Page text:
Thursday, January 07, 2010
Shadow, Snow, Frost, Hail
Nap nihtscua, norþan sniwde,With the help of the glossary in Bruce Mitchell and Fred C. Robinson, A Guide to Old English, 4th ed. (Oxford: Basil Blackwell, 1988):
hrim hrusan bond, hægl feol on eorþan,
31 nap = 3rd person singular preterite of verb nipan (to grow dark); nihtscua = nominative singular of masculine noun (shadow of night); norþan = adverb (from the north); sniwde = 3rd person singular preterite of verb sniwan (to snow)
32 hrim = nominative singular of masculine noun (rime, frost); hrusan = accusative singular of feminine noun hruse (earth); bond = 3rd person singular preterite of verb bindan (to bind); hægl = nominative singular of masculine noun (hail); feol = 3rd person singular preterite of verb feallan (to fall); on = preposition (onto, upon); eorþan = accusative singular of feminine noun eorðe (earth)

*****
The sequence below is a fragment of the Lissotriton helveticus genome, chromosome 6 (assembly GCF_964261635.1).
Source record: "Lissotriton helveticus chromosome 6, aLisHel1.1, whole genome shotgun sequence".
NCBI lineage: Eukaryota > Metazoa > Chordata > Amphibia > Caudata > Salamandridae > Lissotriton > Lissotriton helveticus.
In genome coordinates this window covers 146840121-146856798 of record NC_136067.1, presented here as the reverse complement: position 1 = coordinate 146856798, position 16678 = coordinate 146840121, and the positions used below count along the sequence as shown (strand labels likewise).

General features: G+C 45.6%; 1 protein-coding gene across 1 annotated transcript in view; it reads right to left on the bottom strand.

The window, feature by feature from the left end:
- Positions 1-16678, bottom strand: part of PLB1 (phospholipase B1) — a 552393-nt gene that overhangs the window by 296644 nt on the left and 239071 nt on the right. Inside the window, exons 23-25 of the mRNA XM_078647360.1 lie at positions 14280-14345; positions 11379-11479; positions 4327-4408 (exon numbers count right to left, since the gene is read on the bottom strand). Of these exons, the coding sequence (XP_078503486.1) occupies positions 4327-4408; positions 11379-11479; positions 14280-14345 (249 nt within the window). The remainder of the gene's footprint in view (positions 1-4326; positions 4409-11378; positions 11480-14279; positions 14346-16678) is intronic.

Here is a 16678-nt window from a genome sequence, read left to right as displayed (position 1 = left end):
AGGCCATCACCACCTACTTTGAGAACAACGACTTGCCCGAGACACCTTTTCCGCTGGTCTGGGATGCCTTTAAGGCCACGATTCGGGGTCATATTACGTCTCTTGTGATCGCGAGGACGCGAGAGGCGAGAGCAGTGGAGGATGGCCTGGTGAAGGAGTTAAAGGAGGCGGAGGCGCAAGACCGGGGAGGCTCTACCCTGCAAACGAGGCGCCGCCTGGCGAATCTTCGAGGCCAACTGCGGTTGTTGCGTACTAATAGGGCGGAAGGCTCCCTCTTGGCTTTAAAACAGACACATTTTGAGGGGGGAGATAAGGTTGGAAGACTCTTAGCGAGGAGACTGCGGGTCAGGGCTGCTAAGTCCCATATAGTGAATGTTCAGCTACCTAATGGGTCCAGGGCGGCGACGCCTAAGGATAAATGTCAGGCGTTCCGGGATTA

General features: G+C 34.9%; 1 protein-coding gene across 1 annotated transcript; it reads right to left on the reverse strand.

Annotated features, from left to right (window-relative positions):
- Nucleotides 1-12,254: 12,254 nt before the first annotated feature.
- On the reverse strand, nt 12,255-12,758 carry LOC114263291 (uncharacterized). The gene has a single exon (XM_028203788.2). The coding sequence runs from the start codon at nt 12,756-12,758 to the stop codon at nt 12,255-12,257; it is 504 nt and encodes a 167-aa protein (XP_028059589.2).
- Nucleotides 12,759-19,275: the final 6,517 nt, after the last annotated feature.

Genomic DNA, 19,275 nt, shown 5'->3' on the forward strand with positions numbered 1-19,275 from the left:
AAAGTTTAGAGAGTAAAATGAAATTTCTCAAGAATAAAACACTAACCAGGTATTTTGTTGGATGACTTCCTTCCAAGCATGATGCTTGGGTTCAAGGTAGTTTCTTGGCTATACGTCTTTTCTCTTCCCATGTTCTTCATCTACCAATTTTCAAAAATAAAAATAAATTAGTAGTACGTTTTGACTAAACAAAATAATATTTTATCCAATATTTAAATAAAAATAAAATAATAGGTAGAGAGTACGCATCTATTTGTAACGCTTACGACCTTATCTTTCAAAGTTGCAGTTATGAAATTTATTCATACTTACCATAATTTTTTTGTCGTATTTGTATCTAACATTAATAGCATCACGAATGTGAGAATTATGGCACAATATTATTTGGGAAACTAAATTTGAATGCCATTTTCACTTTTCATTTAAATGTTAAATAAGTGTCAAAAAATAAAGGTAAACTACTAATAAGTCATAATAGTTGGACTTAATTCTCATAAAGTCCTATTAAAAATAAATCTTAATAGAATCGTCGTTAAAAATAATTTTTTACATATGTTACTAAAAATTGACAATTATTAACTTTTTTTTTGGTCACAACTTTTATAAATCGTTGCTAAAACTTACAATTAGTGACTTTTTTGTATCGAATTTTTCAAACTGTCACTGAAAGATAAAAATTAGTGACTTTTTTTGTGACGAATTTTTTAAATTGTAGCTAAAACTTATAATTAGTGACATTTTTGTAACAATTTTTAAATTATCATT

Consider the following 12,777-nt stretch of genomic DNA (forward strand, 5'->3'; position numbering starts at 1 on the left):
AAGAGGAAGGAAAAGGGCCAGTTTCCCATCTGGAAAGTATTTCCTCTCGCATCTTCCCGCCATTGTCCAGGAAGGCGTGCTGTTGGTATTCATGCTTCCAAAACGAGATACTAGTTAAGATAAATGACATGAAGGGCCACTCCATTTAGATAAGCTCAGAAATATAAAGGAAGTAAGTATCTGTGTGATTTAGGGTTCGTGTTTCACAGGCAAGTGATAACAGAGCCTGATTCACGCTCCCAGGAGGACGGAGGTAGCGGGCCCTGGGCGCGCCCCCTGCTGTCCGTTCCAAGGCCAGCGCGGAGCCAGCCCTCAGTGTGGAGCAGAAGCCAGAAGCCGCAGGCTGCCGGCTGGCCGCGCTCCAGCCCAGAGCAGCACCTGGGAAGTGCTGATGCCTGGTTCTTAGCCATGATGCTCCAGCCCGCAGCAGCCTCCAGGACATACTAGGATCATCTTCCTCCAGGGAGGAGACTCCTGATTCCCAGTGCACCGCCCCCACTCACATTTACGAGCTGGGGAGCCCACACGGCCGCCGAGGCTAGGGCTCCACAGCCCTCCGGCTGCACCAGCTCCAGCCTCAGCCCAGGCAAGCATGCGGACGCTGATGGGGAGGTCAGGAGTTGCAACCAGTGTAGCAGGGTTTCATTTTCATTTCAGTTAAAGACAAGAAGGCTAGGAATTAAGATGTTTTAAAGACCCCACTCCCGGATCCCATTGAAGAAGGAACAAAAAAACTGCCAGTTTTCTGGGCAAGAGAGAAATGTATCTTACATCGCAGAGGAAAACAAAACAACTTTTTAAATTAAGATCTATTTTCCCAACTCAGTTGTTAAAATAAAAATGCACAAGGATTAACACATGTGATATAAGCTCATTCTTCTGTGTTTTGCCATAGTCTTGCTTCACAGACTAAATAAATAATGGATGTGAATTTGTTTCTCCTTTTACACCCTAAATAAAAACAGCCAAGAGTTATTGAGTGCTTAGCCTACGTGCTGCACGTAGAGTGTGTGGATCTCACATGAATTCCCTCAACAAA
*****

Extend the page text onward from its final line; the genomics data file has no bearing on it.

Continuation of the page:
33 corna = genitive plural of neuter noun corn (kernel, grain); caldast = superlative of adjective cald (cold)
Night's shadow darkened, from the north it snowed,Jorge Luis Borges, This Craft of Verse:
Frost fettered ground, hail fell on earth,
coldest of kernels.
When the poet wrote these lines, he was merely recording things that had happened. This was of course very strange in the ninth century, when people thought in terms of mythology, allegorical images, and so on. But nowadays when we readIt snowed from the north;there is an added poetry. There is the poetry of a nameless Saxon having written those lines by the North Seain Northumberland, I think; and of those lines coming to us so straightforward, so plain, and so pathetic through the centuries.
rime bound the fields;
hail fell on earth,
the coldest of seeds...